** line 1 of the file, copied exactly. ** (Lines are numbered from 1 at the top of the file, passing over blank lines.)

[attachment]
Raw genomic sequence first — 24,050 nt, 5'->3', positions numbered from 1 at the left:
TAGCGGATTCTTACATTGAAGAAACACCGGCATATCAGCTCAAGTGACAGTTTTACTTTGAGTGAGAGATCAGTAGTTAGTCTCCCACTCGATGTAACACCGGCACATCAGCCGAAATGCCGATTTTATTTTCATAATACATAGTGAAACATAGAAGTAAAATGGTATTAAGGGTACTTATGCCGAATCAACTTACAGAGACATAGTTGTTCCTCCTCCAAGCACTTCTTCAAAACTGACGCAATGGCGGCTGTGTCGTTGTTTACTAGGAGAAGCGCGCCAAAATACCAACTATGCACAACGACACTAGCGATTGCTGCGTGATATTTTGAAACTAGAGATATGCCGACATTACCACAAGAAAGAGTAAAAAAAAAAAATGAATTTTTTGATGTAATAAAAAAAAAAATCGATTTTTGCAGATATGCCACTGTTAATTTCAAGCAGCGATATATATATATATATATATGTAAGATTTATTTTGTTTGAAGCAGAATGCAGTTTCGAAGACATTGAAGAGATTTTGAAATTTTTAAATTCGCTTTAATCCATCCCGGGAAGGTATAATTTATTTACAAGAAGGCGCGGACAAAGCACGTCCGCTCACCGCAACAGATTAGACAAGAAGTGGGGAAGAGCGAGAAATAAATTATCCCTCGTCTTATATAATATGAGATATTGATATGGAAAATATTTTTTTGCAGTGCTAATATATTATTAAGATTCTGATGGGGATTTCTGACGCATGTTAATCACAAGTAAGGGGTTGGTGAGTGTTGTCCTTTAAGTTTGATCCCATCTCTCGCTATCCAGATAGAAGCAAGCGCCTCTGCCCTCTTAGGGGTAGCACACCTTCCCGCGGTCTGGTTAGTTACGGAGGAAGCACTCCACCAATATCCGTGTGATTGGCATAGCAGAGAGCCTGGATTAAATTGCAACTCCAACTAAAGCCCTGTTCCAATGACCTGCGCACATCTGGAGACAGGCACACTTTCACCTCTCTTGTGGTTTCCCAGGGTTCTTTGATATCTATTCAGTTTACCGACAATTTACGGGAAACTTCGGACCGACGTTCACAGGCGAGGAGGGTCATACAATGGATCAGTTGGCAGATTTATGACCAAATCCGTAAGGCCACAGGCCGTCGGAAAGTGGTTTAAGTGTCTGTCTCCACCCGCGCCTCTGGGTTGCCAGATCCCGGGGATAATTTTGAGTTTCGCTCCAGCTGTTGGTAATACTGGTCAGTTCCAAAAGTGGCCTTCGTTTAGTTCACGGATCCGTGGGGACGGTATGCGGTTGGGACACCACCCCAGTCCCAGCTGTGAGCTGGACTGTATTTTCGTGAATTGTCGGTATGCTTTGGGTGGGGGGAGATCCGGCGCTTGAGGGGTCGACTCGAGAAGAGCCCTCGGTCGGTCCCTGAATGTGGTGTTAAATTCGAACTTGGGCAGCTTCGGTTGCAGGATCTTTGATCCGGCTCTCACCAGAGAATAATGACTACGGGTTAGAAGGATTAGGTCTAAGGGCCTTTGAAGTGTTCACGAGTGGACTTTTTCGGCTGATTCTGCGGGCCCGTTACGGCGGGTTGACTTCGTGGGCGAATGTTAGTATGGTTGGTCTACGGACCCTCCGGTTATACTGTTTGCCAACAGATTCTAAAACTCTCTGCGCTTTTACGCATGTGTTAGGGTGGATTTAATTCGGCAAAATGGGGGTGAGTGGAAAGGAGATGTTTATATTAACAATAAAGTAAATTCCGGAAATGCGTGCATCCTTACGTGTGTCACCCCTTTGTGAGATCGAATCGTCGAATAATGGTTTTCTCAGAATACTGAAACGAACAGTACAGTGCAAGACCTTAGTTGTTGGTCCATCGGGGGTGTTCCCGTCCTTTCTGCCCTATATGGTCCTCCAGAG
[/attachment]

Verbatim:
Raw genomic sequence first — 24,050 nt, 5'->3', positions numbered from 1 at the left: